Abstract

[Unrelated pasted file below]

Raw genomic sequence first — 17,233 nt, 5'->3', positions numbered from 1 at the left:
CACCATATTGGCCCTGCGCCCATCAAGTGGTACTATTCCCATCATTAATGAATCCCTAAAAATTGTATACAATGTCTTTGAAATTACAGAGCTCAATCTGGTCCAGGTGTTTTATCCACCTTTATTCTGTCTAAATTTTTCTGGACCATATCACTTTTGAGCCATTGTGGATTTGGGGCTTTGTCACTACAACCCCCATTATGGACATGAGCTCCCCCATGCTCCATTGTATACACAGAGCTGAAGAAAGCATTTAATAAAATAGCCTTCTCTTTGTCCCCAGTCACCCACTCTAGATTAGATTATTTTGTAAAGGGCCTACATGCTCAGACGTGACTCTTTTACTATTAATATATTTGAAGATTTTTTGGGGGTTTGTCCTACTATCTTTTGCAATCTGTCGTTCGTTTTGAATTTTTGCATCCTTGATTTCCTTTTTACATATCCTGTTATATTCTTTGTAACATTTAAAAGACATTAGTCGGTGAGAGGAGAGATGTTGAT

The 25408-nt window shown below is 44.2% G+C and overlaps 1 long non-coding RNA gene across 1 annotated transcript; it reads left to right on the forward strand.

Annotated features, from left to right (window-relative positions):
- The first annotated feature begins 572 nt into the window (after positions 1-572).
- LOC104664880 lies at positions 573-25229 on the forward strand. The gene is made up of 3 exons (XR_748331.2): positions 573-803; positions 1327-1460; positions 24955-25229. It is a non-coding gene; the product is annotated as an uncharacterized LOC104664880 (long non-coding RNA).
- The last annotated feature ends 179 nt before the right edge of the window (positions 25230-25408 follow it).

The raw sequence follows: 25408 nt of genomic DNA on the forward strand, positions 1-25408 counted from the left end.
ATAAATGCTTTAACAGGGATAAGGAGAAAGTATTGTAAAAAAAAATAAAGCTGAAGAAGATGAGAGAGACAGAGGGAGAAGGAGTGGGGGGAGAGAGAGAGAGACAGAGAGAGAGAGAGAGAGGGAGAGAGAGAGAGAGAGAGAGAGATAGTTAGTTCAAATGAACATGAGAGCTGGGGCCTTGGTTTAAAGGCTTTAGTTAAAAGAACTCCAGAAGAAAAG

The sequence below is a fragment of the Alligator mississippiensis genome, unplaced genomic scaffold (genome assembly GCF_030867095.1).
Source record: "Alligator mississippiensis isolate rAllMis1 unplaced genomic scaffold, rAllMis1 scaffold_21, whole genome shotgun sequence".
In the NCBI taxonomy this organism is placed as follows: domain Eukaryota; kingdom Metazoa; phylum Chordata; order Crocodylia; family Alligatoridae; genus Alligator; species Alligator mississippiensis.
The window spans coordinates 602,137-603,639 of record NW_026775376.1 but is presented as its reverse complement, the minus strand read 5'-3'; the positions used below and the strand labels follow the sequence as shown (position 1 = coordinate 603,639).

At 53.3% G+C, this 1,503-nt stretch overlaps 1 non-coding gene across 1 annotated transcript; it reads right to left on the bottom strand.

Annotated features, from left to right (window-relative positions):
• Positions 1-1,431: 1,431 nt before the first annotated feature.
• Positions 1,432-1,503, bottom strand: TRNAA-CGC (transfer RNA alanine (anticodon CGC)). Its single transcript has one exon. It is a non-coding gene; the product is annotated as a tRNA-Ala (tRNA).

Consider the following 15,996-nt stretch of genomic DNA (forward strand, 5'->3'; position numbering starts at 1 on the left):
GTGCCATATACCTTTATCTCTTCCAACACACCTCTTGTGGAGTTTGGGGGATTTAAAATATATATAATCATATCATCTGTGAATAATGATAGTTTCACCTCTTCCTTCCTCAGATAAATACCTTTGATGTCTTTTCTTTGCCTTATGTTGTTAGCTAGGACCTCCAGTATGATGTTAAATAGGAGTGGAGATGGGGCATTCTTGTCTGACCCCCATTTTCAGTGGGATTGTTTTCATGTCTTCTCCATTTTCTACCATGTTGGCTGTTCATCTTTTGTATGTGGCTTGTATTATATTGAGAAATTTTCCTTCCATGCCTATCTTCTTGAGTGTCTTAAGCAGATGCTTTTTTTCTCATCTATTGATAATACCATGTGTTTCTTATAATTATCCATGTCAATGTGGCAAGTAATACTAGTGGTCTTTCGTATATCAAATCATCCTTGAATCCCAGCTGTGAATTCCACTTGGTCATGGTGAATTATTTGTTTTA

A Ba-rich alkali feldspar (hyalophane to almost pure celsian) coexists with melilite in the groundmass of the S. Caterina melafoidite lava, Mt. Vulture, Italy. The accompanying phases are a very Al- and Ti-rich clinopyroxene, magnetite, haüyne–sodalite, Ca-rich nepheline, leucite, apatite–britholite and accessory phases (mainly pyrochlore). This mineral assemblage is considered to be the result of the crystallization of a highly silica-undersaturated, alkali-rich magma, in an environment that stabilized S–Cl-rich minerals and inhibited the crystallization of minerals such as phlogopite, owing to the lack of sufficient amounts of volatile species (F, OH) promoting mica crystallization. As a result, the concentration of Ba in the residual liquids, due to its broadly incompatible behavior with respect to the early-crystallized phases, forced crystallization of an increasingly Ba-rich feldspar, along with melilite and volatile-poor feldspathoids such as nepheline and leucite. This apparently incompatible mineral assemblage may occur where interstitial liquid compositions (and thus the eventual crystallizing feldspar) are very rich in Ba or Sr or both, as noted in other rare occurrences worldwide. The final liquid composition crystallized in an assemblage made up of clinopyroxene + feldspathoids + melilite + hyalophane or celsian; it was thus far more undersaturated in silica than a phonolite.

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